SKYDIVE OVER CAPITOL
Navy 'Leap Frogs' jump from plane over Capitol
ST. PAUL, Minn. (AP) - A trio of skydivers made the Minnesota Capitol their landing spot, with one streaming a giant American flag as he came in.
The elite team of Navy skydivers jumped from a plane to the Capitol lawn on Wednesday afternoon as part of a Navy Week celebration in the state. The Leap Frogs, as they're called, are active-duty personnel sanctioned by the Department of Defense. The Leap Frogs are also scheduled to take part in festivities later this week in Duluth.
Two years ago, Lieutenant Governor Yvonne Prettner Solon joined an Army team in a tandem jump over the Capitol.
Justice groups: Ruling protects property rights
MINNEAPOLIS (AP) - In a decision that civil rights groups said would protect property owners' rights, the Minnesota Supreme Court ruled Wednesday that evidence obtained during illegal searches cannot be used to take someone's property through civil forfeitures.
The ruling comes in the case of a man whose vehicle and money were seized by Plymouth police after they found drugs during a 2012 traffic stop.
A state court judge found that the stop was illegal. And the Supreme Court ruled Wednesday that the man has standing to challenge the civil forfeiture, and sent the case back to the appeals court to resolve a host of legal issues.
Hennepin County Attorney Mike Freeman says his office is considering its options, including arguing before the appeals court or appealing to the U.S. Supreme Court.
Settlement reached in clergy abuse case
MINNEAPOLIS (AP) - A man who was molested by a priest in the 1970s has become the first plaintiff to settle under a new state law that opened a three-year window for people to sue over older abuse cases.
Fifty-two-year-old Jon Jaker sued the Archdiocese of St. Paul and Minneapolis last year, saying he was an 11-year-old altar boy at St. Leo's Church in St. Paul when the Reverend Thomas Stitts sexually abused him. Stitts died in 1985.
Jaker, who now lives in California, told reporters Wednesday he's ready to go public and is no longer afraid. He says he wants to encourage other victims to come forward.
Terms of the settlement weren't disclosed. But Bishop Andrew Cozzens issued an apology and expressed regret that the archdiocese didn't heed his pleas for help.
STATE FAIR-FROZEN BEER
Minnesota State Fair to offer frozen beer foam
ST. PAUL, Minn. (AP) - Visitors to the Minnesota State Fair will be able to cool off with ice cold beers topped with frozen foam.
The St. Paul Pioneer Press reports that a fair restaurant and beer counter will serve frozen blueberry foam with Schell's Oktoberfest and new Grain Belt Blu beers. The foam will be chilled to 23 degrees.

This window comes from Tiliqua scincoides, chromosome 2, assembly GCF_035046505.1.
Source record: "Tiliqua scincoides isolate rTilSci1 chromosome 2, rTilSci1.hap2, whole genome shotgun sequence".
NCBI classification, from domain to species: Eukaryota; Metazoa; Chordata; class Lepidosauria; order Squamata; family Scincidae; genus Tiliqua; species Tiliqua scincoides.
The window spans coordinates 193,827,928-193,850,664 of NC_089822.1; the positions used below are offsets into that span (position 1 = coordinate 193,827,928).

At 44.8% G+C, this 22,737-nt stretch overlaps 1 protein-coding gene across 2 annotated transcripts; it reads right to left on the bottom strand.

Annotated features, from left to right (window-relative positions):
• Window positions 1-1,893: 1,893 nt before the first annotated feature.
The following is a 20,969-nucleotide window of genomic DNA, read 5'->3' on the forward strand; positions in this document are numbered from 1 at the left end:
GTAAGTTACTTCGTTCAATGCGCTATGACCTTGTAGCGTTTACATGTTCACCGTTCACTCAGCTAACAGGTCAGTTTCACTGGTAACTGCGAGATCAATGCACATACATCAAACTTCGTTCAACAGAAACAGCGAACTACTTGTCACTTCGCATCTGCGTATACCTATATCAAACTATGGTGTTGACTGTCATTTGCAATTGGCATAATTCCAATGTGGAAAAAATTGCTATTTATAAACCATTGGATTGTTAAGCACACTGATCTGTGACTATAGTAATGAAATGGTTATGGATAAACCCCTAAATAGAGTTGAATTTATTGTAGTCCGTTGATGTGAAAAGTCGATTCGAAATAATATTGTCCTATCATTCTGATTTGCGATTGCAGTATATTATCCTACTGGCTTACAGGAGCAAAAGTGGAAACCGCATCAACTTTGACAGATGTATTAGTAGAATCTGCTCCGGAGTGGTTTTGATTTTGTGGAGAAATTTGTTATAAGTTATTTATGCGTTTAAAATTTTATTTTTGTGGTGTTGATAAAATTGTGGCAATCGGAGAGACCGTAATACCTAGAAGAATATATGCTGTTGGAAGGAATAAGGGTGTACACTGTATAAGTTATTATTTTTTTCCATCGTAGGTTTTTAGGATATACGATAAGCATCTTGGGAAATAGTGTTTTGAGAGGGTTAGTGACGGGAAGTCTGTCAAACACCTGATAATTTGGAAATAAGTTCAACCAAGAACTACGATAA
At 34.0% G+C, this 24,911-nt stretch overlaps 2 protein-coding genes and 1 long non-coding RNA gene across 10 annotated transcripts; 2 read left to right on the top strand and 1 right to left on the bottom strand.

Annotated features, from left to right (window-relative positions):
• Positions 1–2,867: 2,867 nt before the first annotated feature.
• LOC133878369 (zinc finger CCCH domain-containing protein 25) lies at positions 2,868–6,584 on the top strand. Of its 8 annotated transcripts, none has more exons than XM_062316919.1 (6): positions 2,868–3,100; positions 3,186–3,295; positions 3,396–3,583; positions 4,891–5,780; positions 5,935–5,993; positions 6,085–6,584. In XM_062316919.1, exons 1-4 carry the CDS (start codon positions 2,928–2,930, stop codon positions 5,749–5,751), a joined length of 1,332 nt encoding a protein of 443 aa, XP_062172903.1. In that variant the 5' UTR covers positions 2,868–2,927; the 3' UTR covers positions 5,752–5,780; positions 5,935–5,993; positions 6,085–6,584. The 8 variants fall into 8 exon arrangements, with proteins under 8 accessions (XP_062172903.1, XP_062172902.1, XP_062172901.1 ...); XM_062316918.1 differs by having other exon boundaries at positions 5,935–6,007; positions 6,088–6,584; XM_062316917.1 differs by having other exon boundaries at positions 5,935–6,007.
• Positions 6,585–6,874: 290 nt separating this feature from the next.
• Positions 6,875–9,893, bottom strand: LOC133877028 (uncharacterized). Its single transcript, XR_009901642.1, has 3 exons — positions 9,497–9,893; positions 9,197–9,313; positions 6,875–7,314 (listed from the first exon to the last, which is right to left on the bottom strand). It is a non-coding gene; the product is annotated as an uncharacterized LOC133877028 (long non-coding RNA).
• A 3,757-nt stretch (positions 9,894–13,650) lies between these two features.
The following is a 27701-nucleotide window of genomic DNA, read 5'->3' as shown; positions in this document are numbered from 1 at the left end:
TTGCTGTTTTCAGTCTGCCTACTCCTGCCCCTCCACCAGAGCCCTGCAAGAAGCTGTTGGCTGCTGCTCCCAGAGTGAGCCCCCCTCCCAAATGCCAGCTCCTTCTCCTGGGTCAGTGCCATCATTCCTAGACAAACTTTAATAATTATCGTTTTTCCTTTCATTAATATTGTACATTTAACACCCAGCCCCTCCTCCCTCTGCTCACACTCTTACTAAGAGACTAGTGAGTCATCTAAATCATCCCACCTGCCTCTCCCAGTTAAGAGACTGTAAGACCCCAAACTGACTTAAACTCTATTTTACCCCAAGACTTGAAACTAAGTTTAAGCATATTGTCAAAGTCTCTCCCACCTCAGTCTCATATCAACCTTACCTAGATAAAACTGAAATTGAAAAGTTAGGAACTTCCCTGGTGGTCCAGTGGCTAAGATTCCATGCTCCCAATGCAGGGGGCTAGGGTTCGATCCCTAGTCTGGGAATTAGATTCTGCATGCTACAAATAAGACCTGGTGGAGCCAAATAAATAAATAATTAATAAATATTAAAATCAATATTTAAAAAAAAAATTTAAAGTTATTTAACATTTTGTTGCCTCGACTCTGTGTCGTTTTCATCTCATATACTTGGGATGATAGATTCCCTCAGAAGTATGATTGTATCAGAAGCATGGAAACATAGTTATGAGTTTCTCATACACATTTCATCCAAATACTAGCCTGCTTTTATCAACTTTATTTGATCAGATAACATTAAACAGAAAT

Frozen beer foam isn't a new idea, but Charlie Burrows wanted to bring it to the fair. He owns several bars throughout the state and will operate the restaurant and beer counter that offer the frozen foam.
Burrows says beer breaks through the subtly-flavored frozen foam and blends together in the drinker's mouth.
A Schell's distributor and sales manager says the blueberry Grain Belt Blu was created just for the fair.
STATE FAIR-PRINCESS KAY
Princess Kay of the Milky Way crowned
FALCON HEIGHTS, Minn. (AP) - A University of Minnesota student from Norwood-Young America is the 61st Princess Kay of the Milky Way.
Nineteen-year-old Jeni Haler was crowned Wednesday night at the Minnesota State Fairgrounds. Her first official duty will be to sit for nearly six hours on the opening day of the State Fair on Thursday to have her likeness sculpted from a 90-pound block of butter.
Twelve county dairy princesses from across Minnesota competed for the Princess Kay title.
Haler represents Carver County. The runners-up were Audrey Lane of Prior Lake in Scott County and Sabrina Ley of Belgrade in Stearns County.
Haler will serve as the official goodwill ambassador for more than 3,600 Minnesota dairy farm families. She is double-majoring in animal science and Spanish/Portuguese studies.
ST CLOUD STATE LAWSUIT
University seeks dismissal of enrollment lawsuit
ST. CLOUD, Minn. (AP) - A federal judge has dismissed a discrimination lawsuit filed by a former administrator against St. Cloud State University.
Mahmoud Saffari had been an associate vice president in charge of enrollment management. He sued alleging civil rights violations, discrimination, defamation and violations of the state Data Practices Act after he was fired in 2011.
Saffari claimed he was discriminated against because he's an Iranian Muslim, and that he was fired after he questioned a directive to not share enrollment figures with faculty.
But the university argued that Saffari was fired because he repeatedly failed to produce a comprehensive enrollment management plan that would have better predicted enrollment numbers.
The St. Cloud Times reports that U.S. District Judge Michael Davis dismissed the lawsuit last week, essentially justifying Saffari's firing.
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